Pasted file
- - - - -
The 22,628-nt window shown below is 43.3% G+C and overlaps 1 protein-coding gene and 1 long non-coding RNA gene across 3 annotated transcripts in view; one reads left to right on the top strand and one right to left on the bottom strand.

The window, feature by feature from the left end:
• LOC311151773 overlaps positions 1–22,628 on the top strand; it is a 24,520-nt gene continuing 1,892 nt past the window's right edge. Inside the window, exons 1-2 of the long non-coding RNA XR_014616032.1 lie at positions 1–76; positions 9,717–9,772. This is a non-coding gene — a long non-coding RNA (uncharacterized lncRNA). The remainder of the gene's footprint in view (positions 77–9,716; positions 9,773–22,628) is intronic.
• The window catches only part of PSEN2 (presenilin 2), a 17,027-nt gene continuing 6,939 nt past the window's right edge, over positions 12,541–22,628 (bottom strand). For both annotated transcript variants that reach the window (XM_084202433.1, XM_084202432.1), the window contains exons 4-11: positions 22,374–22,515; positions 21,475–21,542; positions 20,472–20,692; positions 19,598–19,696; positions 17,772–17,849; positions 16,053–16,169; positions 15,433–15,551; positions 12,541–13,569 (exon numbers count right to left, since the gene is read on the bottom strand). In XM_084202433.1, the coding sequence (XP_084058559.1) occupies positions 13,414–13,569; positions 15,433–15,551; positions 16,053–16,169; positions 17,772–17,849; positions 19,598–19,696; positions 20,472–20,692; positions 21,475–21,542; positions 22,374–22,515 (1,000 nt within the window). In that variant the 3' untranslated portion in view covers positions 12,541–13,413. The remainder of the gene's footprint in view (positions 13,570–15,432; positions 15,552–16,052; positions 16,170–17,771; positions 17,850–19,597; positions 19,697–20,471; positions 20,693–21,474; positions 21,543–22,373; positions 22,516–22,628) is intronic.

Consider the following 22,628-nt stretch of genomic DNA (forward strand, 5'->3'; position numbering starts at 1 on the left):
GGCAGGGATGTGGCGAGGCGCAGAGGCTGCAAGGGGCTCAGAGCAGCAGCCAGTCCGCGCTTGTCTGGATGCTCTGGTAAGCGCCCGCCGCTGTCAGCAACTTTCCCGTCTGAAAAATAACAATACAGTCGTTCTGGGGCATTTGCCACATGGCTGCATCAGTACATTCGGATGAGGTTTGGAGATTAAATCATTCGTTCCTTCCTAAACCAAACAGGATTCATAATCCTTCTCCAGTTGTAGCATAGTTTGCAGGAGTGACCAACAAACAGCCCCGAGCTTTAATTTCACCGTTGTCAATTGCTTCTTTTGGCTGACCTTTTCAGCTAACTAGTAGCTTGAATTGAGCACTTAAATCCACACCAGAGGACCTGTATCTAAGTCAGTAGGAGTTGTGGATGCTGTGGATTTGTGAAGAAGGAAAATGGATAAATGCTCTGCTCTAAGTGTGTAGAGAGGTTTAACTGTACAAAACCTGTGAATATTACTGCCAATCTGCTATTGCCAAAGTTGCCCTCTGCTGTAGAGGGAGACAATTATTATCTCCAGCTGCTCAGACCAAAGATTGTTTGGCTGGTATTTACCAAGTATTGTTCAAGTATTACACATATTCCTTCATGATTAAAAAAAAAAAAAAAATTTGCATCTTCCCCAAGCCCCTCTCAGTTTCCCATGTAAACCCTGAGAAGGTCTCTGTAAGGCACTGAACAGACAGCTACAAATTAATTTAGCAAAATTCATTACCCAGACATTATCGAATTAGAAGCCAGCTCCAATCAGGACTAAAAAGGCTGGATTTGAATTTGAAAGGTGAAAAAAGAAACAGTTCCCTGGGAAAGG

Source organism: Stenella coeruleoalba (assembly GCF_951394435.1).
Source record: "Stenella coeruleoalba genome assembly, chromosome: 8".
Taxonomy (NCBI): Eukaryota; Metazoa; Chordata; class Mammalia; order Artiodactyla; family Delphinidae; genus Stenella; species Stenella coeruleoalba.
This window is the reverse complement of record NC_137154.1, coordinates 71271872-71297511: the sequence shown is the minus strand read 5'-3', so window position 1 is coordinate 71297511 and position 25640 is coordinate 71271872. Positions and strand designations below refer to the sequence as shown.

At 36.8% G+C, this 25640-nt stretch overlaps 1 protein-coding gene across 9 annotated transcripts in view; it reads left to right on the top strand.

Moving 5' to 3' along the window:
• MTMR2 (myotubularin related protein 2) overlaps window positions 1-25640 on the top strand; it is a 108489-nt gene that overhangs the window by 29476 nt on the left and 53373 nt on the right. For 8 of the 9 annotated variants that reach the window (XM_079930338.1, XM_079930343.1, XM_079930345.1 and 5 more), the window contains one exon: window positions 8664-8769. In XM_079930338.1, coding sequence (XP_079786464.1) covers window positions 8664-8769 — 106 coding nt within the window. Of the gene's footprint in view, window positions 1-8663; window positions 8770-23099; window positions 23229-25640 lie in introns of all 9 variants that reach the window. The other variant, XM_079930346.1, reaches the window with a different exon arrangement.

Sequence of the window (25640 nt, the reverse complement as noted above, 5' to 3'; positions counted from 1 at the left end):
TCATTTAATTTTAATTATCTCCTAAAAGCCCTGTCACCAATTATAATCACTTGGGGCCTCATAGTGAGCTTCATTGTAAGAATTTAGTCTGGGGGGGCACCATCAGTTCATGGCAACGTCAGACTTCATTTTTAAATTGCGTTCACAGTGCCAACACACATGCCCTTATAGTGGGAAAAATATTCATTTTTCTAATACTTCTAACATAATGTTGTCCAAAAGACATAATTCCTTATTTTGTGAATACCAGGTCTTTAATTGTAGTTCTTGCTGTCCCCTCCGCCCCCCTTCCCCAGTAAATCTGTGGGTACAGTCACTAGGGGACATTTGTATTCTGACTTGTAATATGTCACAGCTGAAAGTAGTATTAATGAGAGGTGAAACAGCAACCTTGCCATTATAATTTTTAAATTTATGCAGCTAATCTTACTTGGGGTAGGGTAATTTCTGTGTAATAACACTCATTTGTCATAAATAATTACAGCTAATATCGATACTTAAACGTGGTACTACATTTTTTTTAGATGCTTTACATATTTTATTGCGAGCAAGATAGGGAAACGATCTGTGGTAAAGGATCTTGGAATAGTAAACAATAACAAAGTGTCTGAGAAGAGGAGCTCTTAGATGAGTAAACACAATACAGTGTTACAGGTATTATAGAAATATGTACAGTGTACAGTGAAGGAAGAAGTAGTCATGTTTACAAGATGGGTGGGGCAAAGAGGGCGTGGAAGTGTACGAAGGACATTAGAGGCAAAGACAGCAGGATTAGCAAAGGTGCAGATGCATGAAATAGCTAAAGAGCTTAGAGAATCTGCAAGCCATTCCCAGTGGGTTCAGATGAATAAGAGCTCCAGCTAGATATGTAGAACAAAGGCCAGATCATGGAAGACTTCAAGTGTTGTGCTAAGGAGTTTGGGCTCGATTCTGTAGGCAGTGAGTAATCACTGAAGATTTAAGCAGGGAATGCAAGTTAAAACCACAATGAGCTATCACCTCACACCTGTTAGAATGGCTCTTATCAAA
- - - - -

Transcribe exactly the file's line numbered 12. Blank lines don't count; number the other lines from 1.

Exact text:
Moving 5' to 3' along the window: